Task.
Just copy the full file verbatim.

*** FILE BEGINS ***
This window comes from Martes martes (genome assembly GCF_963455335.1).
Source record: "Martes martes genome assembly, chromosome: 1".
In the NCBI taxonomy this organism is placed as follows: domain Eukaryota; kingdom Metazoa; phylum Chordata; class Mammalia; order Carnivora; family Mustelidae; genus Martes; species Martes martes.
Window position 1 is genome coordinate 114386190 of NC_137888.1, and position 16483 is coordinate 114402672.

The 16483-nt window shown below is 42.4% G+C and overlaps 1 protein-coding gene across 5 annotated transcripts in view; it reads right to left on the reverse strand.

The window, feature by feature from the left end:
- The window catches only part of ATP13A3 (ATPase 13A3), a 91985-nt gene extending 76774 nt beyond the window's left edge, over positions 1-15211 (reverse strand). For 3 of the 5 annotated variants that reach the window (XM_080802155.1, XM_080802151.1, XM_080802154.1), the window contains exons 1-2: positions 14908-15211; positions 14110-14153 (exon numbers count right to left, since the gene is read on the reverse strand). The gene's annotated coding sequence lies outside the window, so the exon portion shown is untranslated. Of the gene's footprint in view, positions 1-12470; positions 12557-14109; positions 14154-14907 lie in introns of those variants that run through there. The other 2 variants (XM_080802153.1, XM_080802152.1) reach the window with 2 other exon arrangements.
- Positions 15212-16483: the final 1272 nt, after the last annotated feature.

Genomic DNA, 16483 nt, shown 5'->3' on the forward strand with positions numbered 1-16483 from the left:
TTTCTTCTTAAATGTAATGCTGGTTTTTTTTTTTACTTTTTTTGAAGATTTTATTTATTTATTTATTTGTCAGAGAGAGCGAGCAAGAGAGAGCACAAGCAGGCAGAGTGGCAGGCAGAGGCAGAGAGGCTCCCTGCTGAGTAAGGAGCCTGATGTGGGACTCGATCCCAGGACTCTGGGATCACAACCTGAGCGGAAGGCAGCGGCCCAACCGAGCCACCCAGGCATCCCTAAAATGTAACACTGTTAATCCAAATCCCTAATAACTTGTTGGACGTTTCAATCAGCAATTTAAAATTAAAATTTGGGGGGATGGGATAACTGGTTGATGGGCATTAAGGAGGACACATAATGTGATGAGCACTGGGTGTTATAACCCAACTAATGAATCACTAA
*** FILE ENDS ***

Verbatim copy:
This window comes from Martes martes (genome assembly GCF_963455335.1).
Source record: "Martes martes genome assembly, chromosome: 1".
In the NCBI taxonomy this organism is placed as follows: domain Eukaryota; kingdom Metazoa; phylum Chordata; class Mammalia; order Carnivora; family Mustelidae; genus Martes; species Martes martes.
Window position 1 is genome coordinate 114386190 of NC_137888.1, and position 16483 is coordinate 114402672.

The 16483-nt window shown below is 42.4% G+C and overlaps 1 protein-coding gene across 5 annotated transcripts in view; it reads right to left on the reverse strand.

The window, feature by feature from the left end:
- The window catches only part of ATP13A3 (ATPase 13A3), a 91985-nt gene extending 76774 nt beyond the window's left edge, over positions 1-15211 (reverse strand). For 3 of the 5 annotated variants that reach the window (XM_080802155.1, XM_080802151.1, XM_080802154.1), the window contains exons 1-2: positions 14908-15211; positions 14110-14153 (exon numbers count right to left, since the gene is read on the reverse strand). The gene's annotated coding sequence lies outside the window, so the exon portion shown is untranslated. Of the gene's footprint in view, positions 1-12470; positions 12557-14109; positions 14154-14907 lie in introns of those variants that run through there. The other 2 variants (XM_080802153.1, XM_080802152.1) reach the window with 2 other exon arrangements.
- Positions 15212-16483: the final 1272 nt, after the last annotated feature.

Genomic DNA, 16483 nt, shown 5'->3' on the forward strand with positions numbered 1-16483 from the left:
TTTCTTCTTAAATGTAATGCTGGTTTTTTTTTTTACTTTTTTTGAAGATTTTATTTATTTATTTATTTGTCAGAGAGAGCGAGCAAGAGAGAGCACAAGCAGGCAGAGTGGCAGGCAGAGGCAGAGAGGCTCCCTGCTGAGTAAGGAGCCTGATGTGGGACTCGATCCCAGGACTCTGGGATCACAACCTGAGCGGAAGGCAGCGGCCCAACCGAGCCACCCAGGCATCCCTAAAATGTAACACTGTTAATCCAAATCCCTAATAACTTGTTGGACGTTTCAATCAGCAATTTAAAATTAAAATTTGGGGGGATGGGATAACTGGTTGATGGGCATTAAGGAGGACACATAATGTGATGAGCACTGGGTGTTATAACCCAACTAATGAATCACTAA